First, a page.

Social media users are pledging to #BuyCanadian amid a simmering trade standoff with the U.S., but experts say pocketbook patriotism may have unintended consequences on both sides of the border.
Bonnie Hallman of Winnipeg says she cancelled a long−desired trip to Alaska shortly after President Donald Trump took aim at Prime Minister Justin Trudeau for pushing back against American tariffs on steel and aluminum.
The 53−year−old says she’s now booked to visit P.E.I. next summer because she would rather spend her dollars towards supporting Canadian tourism.
Scott Chamberlain, a father of four in Ottawa, says he’s been trying to fill his grocery cart with mostly homegrown goods to bolster the Canadian producers who could be hardest hit by cross−border friction over trade.
Robert Wolfe, a professor emeritus at Queen’s University’s School of Policy Studies, says the #BuyCanadian movement could fan the flames of a trade war in which no side would prevail unscathed.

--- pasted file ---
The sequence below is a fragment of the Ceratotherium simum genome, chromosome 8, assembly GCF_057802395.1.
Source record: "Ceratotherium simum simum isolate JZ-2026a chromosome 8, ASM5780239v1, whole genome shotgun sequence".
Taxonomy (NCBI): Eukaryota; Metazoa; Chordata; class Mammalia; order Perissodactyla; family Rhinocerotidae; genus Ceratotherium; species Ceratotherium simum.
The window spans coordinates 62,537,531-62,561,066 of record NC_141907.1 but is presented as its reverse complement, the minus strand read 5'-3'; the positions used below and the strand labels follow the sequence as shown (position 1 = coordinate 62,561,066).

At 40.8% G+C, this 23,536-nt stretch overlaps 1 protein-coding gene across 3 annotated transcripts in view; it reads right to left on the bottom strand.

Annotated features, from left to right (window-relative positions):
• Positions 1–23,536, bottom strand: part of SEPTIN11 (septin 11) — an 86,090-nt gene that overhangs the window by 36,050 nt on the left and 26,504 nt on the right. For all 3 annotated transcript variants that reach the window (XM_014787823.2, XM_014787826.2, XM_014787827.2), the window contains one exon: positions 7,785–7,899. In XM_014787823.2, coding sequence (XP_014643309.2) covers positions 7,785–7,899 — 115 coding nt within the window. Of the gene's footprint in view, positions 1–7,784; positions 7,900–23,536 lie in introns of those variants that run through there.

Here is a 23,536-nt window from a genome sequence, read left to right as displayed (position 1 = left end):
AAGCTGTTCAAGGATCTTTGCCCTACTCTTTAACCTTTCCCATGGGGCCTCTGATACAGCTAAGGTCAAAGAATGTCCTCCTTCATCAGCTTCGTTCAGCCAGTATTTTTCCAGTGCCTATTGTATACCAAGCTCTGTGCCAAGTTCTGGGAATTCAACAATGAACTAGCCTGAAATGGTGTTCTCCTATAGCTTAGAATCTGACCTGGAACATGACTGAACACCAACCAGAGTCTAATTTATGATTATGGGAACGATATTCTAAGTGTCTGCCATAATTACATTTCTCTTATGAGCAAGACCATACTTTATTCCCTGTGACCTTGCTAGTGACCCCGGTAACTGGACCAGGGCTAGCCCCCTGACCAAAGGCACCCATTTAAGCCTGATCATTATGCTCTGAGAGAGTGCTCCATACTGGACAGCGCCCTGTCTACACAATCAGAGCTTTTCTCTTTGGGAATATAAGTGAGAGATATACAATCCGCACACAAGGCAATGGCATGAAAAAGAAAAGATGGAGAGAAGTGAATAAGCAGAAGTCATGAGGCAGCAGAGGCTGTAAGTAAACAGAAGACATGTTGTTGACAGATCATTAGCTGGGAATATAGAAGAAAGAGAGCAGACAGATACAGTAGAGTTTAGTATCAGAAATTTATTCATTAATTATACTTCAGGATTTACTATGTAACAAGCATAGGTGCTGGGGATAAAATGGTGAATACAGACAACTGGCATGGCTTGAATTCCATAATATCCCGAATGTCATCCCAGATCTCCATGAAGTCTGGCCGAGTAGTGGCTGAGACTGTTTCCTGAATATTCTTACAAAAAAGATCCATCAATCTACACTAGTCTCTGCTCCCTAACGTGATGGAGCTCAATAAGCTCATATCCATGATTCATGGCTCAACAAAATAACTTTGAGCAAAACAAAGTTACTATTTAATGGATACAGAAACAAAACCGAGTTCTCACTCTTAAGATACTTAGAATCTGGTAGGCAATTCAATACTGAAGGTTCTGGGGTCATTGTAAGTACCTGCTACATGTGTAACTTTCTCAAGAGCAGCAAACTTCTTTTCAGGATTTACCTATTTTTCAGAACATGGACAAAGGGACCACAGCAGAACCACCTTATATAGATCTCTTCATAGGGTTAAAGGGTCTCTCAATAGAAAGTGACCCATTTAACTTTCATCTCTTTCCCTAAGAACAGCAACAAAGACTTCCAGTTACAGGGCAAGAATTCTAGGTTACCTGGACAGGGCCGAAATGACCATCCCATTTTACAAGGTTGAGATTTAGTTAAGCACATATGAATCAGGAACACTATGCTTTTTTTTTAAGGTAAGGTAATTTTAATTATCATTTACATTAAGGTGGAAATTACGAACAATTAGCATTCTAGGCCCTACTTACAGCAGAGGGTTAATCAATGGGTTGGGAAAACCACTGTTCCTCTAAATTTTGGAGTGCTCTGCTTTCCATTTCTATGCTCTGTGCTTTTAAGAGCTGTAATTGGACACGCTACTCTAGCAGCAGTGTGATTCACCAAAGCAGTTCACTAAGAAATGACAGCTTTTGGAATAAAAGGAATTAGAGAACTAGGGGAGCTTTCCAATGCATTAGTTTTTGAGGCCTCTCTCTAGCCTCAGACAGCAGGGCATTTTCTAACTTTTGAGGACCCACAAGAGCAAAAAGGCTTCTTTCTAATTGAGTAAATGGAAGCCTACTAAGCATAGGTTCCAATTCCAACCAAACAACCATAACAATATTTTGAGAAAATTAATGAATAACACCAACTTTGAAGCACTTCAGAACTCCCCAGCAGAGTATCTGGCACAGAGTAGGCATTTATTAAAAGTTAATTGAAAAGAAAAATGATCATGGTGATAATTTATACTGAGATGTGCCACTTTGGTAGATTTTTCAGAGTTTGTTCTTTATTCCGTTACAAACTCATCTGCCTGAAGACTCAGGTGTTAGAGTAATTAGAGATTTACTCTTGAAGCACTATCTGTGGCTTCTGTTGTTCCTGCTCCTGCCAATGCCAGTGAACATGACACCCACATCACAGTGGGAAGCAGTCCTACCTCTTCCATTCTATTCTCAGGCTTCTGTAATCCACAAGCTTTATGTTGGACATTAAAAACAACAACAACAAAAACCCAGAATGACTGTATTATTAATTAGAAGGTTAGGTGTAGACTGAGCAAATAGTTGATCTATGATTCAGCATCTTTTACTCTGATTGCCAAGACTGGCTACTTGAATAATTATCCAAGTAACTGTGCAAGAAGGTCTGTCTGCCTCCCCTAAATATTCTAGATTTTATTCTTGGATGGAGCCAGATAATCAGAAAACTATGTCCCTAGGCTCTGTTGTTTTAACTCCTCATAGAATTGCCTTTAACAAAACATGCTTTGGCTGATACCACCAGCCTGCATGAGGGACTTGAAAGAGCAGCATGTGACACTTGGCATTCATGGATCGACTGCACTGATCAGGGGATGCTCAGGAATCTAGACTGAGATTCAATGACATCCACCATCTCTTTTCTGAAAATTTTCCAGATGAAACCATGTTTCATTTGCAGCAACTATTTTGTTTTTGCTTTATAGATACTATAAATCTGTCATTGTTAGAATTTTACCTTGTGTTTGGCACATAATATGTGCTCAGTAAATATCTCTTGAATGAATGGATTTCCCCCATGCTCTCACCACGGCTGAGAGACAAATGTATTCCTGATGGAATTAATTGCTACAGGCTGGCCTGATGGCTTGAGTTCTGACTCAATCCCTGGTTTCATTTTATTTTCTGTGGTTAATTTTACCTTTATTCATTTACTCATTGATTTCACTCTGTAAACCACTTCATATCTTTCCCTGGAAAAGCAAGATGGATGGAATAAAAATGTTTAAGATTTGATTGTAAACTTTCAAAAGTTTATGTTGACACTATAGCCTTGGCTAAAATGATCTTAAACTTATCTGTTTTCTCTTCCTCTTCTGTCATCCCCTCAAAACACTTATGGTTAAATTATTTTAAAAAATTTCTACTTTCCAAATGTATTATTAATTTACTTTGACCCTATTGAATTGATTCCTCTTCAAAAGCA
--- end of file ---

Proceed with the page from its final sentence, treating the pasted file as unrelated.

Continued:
He says the mirror of ’buy Canadian’ is ’buy American,’ which could have a detrimental impact on Canadian companies trading in the U.S. market.
"If it starts to escalate the Canada−U.S. tensions so that Americans begin to think we’re actually just mad at them, as opposed to mad at their president, that could be difficult for Canada−U.S. relations, and ultimately, not good for the economy."
Food economist Mike von Massow of the University of Guelph says a show of Canadian fiscal solidarity may buttress the country’s position in trade negotiations, but swearing off American−made products is easier said than done.
An online poll conducted by Abacus Data between June 1 to 6 — after Trump said he would impose tariffs on Canadian aluminum and steel but before trade tensions erupted at last week’s G7 summit in Quebec — found that more than half of 2,200 Canadian surveyed reported that they intend to avoid buying U.S. wines and cross−border shopping.
The polling industry’s professional body, the Marketing Research and Intelligence Association, says online surveys cannot be assigned a margin of error because they do not randomly sample the population.
The Canadian Press